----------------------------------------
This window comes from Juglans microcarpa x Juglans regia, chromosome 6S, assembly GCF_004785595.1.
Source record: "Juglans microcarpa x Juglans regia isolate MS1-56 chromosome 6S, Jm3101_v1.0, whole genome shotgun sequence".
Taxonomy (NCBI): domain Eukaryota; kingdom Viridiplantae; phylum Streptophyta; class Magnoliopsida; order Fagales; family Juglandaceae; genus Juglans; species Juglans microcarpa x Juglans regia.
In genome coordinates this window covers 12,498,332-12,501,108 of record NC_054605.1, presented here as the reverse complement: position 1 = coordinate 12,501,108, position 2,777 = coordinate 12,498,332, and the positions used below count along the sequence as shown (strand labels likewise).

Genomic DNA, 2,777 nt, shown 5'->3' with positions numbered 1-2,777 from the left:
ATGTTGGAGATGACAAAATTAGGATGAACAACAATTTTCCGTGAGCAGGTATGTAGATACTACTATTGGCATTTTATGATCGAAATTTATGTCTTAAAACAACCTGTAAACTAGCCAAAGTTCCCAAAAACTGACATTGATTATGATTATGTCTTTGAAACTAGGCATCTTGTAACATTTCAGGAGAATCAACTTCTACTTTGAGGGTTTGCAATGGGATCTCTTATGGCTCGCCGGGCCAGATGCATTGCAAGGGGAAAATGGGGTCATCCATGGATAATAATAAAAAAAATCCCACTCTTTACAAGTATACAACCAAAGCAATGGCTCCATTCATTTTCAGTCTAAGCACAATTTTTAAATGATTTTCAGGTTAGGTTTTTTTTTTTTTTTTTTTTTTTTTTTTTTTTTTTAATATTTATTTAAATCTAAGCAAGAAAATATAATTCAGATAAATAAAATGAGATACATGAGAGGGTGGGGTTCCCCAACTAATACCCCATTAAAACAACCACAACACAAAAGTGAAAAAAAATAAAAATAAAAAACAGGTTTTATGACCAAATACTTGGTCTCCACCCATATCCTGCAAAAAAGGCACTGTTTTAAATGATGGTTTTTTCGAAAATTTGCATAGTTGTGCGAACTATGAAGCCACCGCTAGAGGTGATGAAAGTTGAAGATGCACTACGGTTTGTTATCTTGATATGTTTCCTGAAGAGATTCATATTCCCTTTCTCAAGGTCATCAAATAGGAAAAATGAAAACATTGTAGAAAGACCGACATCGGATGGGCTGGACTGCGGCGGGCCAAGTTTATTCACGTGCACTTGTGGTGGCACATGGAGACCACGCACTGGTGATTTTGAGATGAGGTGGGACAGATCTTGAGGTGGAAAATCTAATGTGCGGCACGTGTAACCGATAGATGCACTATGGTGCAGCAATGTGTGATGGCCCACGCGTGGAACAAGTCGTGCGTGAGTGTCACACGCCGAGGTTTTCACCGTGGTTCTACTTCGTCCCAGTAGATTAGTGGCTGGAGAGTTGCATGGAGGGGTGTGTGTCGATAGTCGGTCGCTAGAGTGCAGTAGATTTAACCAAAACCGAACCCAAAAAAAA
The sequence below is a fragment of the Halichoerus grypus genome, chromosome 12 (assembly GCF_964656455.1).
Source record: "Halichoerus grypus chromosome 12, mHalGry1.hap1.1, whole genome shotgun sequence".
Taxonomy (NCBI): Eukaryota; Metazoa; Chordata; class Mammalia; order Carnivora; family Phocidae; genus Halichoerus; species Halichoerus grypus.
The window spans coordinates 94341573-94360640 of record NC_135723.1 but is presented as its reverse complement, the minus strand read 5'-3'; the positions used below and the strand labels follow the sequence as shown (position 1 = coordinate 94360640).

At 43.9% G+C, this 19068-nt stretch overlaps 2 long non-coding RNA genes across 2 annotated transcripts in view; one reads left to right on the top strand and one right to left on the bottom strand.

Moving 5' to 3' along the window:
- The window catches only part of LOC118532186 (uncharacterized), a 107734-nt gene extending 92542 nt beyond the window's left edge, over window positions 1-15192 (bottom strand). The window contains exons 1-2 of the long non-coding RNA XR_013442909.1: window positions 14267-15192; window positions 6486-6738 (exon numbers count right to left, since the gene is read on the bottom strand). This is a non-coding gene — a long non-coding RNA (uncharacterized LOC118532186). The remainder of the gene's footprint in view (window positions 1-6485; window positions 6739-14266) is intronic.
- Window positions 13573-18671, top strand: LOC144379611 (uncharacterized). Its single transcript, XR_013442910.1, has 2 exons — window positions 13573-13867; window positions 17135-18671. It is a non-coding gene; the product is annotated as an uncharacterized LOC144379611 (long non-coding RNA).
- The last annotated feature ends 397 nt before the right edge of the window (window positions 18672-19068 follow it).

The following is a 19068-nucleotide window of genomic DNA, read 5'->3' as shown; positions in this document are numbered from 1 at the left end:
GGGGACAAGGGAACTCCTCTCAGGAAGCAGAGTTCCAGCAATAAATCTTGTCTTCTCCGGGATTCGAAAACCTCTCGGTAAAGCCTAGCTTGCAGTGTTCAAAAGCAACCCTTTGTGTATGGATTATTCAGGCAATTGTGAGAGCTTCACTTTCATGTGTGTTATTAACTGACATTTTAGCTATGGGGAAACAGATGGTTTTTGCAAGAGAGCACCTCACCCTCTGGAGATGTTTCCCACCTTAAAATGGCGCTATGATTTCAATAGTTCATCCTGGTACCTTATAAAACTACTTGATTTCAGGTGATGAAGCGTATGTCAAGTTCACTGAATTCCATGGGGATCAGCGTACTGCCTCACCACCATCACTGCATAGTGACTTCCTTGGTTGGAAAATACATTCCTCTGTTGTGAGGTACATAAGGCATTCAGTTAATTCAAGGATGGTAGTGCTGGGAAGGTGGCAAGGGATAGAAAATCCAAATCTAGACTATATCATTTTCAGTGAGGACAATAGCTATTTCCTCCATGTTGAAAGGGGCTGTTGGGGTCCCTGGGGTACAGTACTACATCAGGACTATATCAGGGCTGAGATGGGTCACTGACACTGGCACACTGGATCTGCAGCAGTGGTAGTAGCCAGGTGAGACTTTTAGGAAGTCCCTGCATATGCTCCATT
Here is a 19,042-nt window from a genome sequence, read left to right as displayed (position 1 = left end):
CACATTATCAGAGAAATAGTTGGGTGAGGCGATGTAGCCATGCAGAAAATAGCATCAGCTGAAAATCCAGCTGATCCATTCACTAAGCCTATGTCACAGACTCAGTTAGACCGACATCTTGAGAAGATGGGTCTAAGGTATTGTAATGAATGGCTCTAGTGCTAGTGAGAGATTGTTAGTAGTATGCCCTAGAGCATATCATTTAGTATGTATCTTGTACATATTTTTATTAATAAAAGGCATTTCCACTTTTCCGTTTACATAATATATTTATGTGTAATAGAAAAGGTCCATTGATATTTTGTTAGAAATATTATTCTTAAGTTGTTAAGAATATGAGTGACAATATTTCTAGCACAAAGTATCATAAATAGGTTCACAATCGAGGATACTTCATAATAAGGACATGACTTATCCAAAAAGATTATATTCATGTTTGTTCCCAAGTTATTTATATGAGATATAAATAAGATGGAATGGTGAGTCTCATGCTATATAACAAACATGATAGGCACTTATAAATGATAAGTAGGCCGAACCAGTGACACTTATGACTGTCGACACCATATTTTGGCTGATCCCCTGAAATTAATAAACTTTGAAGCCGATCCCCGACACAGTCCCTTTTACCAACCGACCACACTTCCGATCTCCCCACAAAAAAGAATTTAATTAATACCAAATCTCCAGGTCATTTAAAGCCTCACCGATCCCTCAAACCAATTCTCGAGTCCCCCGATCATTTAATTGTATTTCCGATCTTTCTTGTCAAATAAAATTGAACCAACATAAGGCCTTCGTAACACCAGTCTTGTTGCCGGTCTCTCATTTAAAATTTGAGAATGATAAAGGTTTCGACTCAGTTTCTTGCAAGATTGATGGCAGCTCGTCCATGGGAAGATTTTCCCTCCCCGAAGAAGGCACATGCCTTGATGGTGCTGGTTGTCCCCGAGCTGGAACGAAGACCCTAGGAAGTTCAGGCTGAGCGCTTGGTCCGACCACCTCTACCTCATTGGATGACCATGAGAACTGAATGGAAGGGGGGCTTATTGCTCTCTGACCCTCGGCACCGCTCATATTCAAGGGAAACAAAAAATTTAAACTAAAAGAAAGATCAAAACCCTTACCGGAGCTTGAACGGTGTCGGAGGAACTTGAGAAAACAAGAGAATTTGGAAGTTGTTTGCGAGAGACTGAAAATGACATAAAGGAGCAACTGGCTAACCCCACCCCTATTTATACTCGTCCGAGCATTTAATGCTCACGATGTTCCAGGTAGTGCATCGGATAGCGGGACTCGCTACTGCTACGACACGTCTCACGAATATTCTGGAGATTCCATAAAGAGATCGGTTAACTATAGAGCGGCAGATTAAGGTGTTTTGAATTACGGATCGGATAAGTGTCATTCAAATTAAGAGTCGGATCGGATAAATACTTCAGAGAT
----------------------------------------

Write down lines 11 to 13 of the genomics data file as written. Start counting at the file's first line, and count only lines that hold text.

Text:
At 43.9% G+C, this 19068-nt stretch overlaps 2 long non-coding RNA genes across 2 annotated transcripts in view; one reads left to right on the top strand and one right to left on the bottom strand.

Moving 5' to 3' along the window:
- The window catches only part of LOC118532186 (uncharacterized), a 107734-nt gene extending 92542 nt beyond the window's left edge, over window positions 1-15192 (bottom strand). The window contains exons 1-2 of the long non-coding RNA XR_013442909.1: window positions 14267-15192; window positions 6486-6738 (exon numbers count right to left, since the gene is read on the bottom strand). This is a non-coding gene — a long non-coding RNA (uncharacterized LOC118532186). The remainder of the gene's footprint in view (window positions 1-6485; window positions 6739-14266) is intronic.